February 26, 2011

Feb 26 – Harlem Renaissance: Romantic, Profound and Political

When I lived in New York, I used to love going up to Harlem. The history, the beauty, the culture and the food were fantastic. Harlem has been experiencing a true resurgence for the last decade, or so. Beautiful, brownstone neighborhoods are being refurbished; and fabulous night spots, brunch nooks and cultural gems are opening or re-opening – even former U.S. President, Bill Clinton, opened his offices there. Every few days, or so, some of my friends post photos on Facebook of the fun they are having with friends and family, in Harlem; and it makes me nostalgic. Check out this recent article (click here), from New York Magazine, entitled, The New New Harlem.

Presidents Bill Clinton and Barack Obama in Bill Clinton's Harlem Office

No, that’s not a typo. It’s called ‘New New’ because almost 90 years ago, Harlem experienced its first Renaissance. The Harlem Renaissance was a cultural and political movement, which spanned the 1920s and 30s – although many of its ideals continued much later. At the time that it was being ‘lived’, it was called, The New Negro Movement, named after a 1925 anthology, which African-American writer, Alain Locke, wrote, entitled, The New Negro: An Interpretation. Alain is widely considered to be the Father of The Harlem Renaissance.

Alain Locke

So, how did it begin? Originally, Harlem (which moreorless extends from 110th to 155th Streets and from the East to the Hudson Rivers) was built in the 19th century, for White middle and upper middle classes. Stately homes, wide, grand avenues and cultural centers, such as polo grounds and an opera house, were the marks of exclusivity and wealth, in this area.  At the end of the 19th century, New York experienced and large influx of European immigrants, and the ‘native White people’ abandoned Harlem in droves. In 1910, a large block, along 135th Street and Fifth Avenue, was purchased by various African-American realtors and a church group. During World War I, many more African-Americans arrived, and continued to do so, during (the first) Great Migration due both to the need for unskilled labor, as well as the fact that Harlem was quickly becoming a cultural mecca for them.   Gentrification of midtown Manhattan was pushing Black people ‘uptown’ to where living was more affordable. Between 1900 and 1920, the number of African-Americans living in Harlem doubled – and the subway now extended that far North, as well – making for easier access.

125th Street 1920s
By the 1920s, an explosion of Black art, music and especially literature had hit the scene. It was the first time that African-Americans could earn a living as ‘artists’ and be critically acknowledged in their fields – by both Black and White people. As celebrated Harlem Renaissance writer, Langston Hughes wrote in his autobiography, The Big Sea, “The Negro was in vogue.” 

Writers such as Langston Hughes, W.E.B. Dubois and Zora Neale Hurston (who famously noted that, “White artists were employing aspects of Black culture in their works”. She called these people ‘Negrotarians’.) were entertaining the people, but also making strong, political statements with their works.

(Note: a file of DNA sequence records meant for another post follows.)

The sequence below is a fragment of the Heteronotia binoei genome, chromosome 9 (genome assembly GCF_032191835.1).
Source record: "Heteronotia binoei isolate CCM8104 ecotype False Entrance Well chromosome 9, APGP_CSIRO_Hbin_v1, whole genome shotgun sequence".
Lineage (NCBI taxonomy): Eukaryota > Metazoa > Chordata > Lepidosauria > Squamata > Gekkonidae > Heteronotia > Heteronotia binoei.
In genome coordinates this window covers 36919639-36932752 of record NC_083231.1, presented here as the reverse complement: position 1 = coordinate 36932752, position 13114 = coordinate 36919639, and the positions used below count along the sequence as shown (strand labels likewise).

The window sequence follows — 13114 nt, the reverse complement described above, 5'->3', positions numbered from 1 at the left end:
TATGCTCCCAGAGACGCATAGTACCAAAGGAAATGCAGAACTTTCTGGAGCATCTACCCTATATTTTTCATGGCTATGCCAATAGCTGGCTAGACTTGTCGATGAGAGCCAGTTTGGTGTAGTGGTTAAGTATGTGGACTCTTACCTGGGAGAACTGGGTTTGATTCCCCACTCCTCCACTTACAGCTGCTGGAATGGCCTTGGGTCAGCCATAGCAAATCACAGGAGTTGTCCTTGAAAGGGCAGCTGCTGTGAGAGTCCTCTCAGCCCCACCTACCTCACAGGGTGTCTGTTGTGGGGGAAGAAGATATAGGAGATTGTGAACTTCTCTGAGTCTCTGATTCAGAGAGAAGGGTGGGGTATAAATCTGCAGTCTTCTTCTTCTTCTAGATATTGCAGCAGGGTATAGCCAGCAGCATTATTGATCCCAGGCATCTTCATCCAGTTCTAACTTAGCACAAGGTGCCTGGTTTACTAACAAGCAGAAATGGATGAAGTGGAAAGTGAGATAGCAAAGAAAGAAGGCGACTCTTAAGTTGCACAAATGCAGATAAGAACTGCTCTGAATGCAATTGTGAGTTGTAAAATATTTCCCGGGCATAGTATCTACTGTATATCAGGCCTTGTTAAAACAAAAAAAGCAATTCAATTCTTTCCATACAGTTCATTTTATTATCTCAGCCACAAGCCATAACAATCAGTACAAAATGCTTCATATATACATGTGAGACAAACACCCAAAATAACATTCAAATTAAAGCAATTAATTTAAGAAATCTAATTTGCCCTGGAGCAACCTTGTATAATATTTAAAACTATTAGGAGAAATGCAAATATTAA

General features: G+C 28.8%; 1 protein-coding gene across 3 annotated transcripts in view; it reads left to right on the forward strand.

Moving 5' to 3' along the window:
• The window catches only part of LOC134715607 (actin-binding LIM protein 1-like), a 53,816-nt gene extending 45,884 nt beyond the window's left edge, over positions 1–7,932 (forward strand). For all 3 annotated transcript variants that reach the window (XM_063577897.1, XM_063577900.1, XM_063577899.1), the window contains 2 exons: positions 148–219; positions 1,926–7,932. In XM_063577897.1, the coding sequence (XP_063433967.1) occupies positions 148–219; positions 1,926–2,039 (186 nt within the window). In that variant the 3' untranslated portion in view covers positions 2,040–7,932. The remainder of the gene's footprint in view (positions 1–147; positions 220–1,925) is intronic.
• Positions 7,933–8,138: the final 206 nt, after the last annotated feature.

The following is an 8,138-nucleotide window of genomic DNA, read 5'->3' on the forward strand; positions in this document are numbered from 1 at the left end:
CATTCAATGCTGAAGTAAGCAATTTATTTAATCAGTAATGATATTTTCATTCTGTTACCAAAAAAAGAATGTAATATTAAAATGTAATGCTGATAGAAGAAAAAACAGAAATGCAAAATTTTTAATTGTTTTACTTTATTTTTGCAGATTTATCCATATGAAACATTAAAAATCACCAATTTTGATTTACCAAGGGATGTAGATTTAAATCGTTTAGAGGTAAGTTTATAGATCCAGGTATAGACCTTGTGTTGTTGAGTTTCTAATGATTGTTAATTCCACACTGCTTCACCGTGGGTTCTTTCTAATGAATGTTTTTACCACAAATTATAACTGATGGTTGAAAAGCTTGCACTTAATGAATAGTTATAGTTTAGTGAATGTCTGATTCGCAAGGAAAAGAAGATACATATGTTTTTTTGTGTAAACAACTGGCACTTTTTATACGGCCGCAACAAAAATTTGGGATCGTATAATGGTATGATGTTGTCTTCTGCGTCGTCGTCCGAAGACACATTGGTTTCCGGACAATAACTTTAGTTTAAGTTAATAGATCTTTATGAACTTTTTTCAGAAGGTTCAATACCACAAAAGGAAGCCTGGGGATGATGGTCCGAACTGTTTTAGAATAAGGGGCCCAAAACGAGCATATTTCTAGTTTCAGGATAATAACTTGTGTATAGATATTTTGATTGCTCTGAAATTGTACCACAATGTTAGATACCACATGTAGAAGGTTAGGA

Langston Hughes

W.E.B. DuBois
Zora Neale Hurston

Musicians, such as Cab Calloway, Ethel Waters, Billie Holiday, Sarah Vaughan, Duke Ellington, Count Basie and Louis Armstrong were tickling the senses and making people get up and dance to swing jazz.  Everyone, who was anyone, was hanging out at The Savoy Ballroom, The Cotton Club and the Apollo Theater. Click here to see Cab Calloway performing to Langston Hughes’s 1926 poem, The Weary Blues.
Cab Calloway and his Orchestra

Count Basie
Ella Fitzgerald
Sarah Vaughan

Duke Ellington and Louis Armstrong

Swing Dancing

Some critics of The Harlem Renaissance said that it was actually just Black people ‘mimicking’ White people’s way of life – especially, the clothes and the aspirations; but as Langston Hughes wrote in The Negro Artist and the Racial Mountain, in 1926, "If White people are pleased, we are glad. If they are not, it doesn't matter.... If Colored people are pleased, we are glad. If they are not, their displeasure doesn't matter either. We build our temples for tomorrow, strong as we know how, and stand on top of the mountain, free within ourselves."

Painters, such as Aaron Douglas and Jacob Lawrence; and photographers, such as James Van Der Zee, were capturing it all. The music. The Weddings. The society photos. The political marches and political statements. James’s photos, especially, are some of the most celebrated of all time.

Aaron Douglas

An Aaron Douglas painting

Jacob Lawrence
A Jacob Lawrence painting
James Van Der Zee

James Van Der Zee photo
James Van Der Zee photo
James Van Der Zee photo

James Van Der Zee photo

The 1929 Stock Market Crash and the subsequent Great Depression saw the beginning of the end of The Harlem Renaissance. People could not only afford to be ‘cultural’, they actually could no longer create the mindset for it. They could not see how culture related to economics. While The Harlem Renaissance, as an historical movement, was over, the effects were longstanding. Art, culture and politics continued to thrive and be ‘exported’ from Harlem; and The Civil Rights Movement saw Harlem as one of its ‘headquarters’ in the North. The role Harlem has continued to play after its Renaissance has changed the American, cultural landscape forever.

How wonderful that Harlem is back ‘in vogue’; but there are many people who continued to live and thrive there, who knew it was so, all along. Get yourself there, as soon as you can.

Sources: Wikipedia, Answers.com, Yale University, Biography.com, PBS, Google Images, YouTube

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